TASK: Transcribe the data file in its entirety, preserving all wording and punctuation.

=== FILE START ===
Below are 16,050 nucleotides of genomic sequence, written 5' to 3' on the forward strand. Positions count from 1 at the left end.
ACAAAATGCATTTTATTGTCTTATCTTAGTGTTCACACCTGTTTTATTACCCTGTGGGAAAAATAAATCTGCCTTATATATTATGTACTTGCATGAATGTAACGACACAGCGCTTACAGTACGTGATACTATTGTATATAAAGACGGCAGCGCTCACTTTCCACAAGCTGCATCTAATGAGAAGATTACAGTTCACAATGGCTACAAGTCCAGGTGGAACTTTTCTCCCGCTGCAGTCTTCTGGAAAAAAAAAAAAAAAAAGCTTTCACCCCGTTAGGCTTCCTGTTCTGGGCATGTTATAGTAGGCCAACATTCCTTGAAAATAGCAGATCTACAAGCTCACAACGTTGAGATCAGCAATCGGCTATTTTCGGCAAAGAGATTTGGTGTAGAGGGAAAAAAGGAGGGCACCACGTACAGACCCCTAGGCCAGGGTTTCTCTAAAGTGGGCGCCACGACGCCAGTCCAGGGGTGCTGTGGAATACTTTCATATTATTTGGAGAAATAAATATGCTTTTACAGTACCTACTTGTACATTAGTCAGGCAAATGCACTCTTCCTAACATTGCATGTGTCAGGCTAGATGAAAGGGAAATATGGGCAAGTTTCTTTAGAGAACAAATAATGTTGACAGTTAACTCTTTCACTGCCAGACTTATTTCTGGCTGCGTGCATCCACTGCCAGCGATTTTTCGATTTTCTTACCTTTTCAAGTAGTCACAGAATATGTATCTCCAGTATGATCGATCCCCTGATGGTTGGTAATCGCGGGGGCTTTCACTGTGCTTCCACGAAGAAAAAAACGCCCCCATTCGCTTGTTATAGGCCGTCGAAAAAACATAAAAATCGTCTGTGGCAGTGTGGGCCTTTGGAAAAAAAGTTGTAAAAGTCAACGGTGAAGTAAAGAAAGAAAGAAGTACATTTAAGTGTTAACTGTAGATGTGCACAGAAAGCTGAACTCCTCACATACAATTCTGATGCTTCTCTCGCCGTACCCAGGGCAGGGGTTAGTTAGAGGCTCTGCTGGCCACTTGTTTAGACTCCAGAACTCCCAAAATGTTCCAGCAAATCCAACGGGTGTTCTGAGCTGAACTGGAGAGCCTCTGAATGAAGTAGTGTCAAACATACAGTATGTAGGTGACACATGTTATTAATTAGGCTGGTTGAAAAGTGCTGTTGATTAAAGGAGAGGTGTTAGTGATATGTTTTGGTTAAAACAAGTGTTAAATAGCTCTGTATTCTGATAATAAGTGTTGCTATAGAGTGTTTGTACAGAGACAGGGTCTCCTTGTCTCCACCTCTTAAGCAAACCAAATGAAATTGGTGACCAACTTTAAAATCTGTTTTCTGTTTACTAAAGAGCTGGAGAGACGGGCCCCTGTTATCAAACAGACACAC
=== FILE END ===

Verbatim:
Below are 16,050 nucleotides of genomic sequence, written 5' to 3' on the forward strand. Positions count from 1 at the left end.
ACAAAATGCATTTTATTGTCTTATCTTAGTGTTCACACCTGTTTTATTACCCTGTGGGAAAAATAAATCTGCCTTATATATTATGTACTTGCATGAATGTAACGACACAGCGCTTACAGTACGTGATACTATTGTATATAAAGACGGCAGCGCTCACTTTCCACAAGCTGCATCTAATGAGAAGATTACAGTTCACAATGGCTACAAGTCCAGGTGGAACTTTTCTCCCGCTGCAGTCTTCTGGAAAAAAAAAAAAAAAAAGCTTTCACCCCGTTAGGCTTCCTGTTCTGGGCATGTTATAGTAGGCCAACATTCCTTGAAAATAGCAGATCTACAAGCTCACAACGTTGAGATCAGCAATCGGCTATTTTCGGCAAAGAGATTTGGTGTAGAGGGAAAAAAGGAGGGCACCACGTACAGACCCCTAGGCCAGGGTTTCTCTAAAGTGGGCGCCACGACGCCAGTCCAGGGGTGCTGTGGAATACTTTCATATTATTTGGAGAAATAAATATGCTTTTACAGTACCTACTTGTACATTAGTCAGGCAAATGCACTCTTCCTAACATTGCATGTGTCAGGCTAGATGAAAGGGAAATATGGGCAAGTTTCTTTAGAGAACAAATAATGTTGACAGTTAACTCTTTCACTGCCAGACTTATTTCTGGCTGCGTGCATCCACTGCCAGCGATTTTTCGATTTTCTTACCTTTTCAAGTAGTCACAGAATATGTATCTCCAGTATGATCGATCCCCTGATGGTTGGTAATCGCGGGGGCTTTCACTGTGCTTCCACGAAGAAAAAAACGCCCCCATTCGCTTGTTATAGGCCGTCGAAAAAACATAAAAATCGTCTGTGGCAGTGTGGGCCTTTGGAAAAAAAGTTGTAAAAGTCAACGGTGAAGTAAAGAAAGAAAGAAGTACATTTAAGTGTTAACTGTAGATGTGCACAGAAAGCTGAACTCCTCACATACAATTCTGATGCTTCTCTCGCCGTACCCAGGGCAGGGGTTAGTTAGAGGCTCTGCTGGCCACTTGTTTAGACTCCAGAACTCCCAAAATGTTCCAGCAAATCCAACGGGTGTTCTGAGCTGAACTGGAGAGCCTCTGAATGAAGTAGTGTCAAACATACAGTATGTAGGTGACACATGTTATTAATTAGGCTGGTTGAAAAGTGCTGTTGATTAAAGGAGAGGTGTTAGTGATATGTTTTGGTTAAAACAAGTGTTAAATAGCTCTGTATTCTGATAATAAGTGTTGCTATAGAGTGTTTGTACAGAGACAGGGTCTCCTTGTCTCCACCTCTTAAGCAAACCAAATGAAATTGGTGACCAACTTTAAAATCTGTTTTCTGTTTACTAAAGAGCTGGAGAGACGGGCCCCTGTTATCAAACAGACACAC